Gov't considering referendum to decide on Jamaica's final appellate court

Marlene Malahoo Forte
By Nakinskie Robinson   
The government says that a referendum to decide on Jamaica's final appellate court is being considered in light of the deadlock in the constitutional reform process.
The idea of the public vote was raised again by Legal and Constitutional Affairs Minister, Marlene Malahoo Forte, during Wednesday's post-Cabinet press briefing.
Her comment contrasts with that of Opposition Leader Mark Golding, who on Tuesday voiced disapproval of a public vote on the matter.
Mr. Golding believes the public should not be burdened with the decision, while also stating that it is the government's responsibility and that it alone had the power and authority.
Mrs. Malahoo Forte, however, says a public poll could establish much needed common consent. 
"When you're making substantial shifts in the nation, you may sometimes have to make an indicative call from the people. And the matter of the court is a fundamental matter. In one breath I've heard it said, don't take the pulse of the people on it. But if we remain as divided as we are, we may have to hear from the people formally," she argued.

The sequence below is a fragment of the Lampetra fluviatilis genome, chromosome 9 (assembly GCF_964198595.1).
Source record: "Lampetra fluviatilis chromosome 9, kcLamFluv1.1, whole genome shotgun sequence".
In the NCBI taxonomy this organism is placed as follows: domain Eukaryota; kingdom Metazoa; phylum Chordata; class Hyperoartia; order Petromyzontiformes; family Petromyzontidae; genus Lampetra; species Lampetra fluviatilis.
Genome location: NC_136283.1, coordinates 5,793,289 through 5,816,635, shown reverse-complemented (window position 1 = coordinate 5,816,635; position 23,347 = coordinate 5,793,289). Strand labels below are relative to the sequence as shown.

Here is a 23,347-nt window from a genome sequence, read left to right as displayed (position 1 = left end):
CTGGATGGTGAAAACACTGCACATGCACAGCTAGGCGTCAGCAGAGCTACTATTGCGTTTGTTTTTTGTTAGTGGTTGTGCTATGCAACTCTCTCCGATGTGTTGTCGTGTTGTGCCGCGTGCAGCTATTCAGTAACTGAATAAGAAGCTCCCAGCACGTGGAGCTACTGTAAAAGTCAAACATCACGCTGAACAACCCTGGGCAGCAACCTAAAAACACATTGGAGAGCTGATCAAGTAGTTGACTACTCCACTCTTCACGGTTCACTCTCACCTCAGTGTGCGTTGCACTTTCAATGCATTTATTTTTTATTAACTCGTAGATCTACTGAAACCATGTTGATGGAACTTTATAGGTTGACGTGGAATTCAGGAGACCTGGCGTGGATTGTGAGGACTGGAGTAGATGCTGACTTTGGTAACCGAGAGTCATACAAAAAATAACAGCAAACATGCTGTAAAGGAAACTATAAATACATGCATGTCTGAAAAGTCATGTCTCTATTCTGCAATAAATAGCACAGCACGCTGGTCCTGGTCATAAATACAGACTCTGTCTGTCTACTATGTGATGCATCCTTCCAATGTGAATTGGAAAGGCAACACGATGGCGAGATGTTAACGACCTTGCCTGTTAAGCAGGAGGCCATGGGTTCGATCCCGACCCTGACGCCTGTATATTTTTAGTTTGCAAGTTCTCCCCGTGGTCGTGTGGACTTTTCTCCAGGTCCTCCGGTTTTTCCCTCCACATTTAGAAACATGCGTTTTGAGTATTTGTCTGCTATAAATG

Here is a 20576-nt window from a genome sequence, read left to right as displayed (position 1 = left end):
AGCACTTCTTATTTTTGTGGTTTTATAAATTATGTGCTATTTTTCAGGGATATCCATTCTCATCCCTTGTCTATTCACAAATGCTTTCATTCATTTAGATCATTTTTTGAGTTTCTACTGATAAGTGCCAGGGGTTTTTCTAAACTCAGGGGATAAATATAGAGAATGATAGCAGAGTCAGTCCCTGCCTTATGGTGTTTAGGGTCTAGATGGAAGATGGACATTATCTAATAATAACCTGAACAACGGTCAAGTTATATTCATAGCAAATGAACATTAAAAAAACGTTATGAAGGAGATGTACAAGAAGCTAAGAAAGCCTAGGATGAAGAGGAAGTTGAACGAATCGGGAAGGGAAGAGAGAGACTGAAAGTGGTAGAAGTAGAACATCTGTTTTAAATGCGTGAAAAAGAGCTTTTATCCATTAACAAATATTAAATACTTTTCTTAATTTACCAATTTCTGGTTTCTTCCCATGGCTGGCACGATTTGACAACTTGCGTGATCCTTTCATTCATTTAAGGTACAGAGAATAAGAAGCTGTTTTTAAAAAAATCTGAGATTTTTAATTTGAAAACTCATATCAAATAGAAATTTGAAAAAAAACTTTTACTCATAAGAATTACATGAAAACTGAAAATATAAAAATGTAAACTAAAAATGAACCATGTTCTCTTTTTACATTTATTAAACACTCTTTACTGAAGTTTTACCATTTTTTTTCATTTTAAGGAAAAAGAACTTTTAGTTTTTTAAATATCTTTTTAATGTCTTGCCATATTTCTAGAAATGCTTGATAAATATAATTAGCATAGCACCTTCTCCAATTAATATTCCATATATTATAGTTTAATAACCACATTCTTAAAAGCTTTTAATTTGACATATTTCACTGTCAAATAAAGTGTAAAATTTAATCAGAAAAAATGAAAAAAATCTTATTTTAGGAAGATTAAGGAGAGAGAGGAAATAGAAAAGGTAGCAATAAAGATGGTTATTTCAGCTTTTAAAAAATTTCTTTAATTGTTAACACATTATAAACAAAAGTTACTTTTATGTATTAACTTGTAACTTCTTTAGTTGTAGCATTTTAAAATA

"At one stage, there were three options before us," the minister noted, pointing to Jamaica acceding to the appellate jurisdiction of the Caribbean Court of Justice, retaining the Privy Council, or the country establishing its own final court. 
The JLP has in the past indicated that it believes a referendum should be held to decide whether to remove the Privy Coucil as Jamaica's final appellate court.
However, removing the Privy Council as the country's apex court does not require a referendum, but the support of a majority of all members in both Houses of Parliament.

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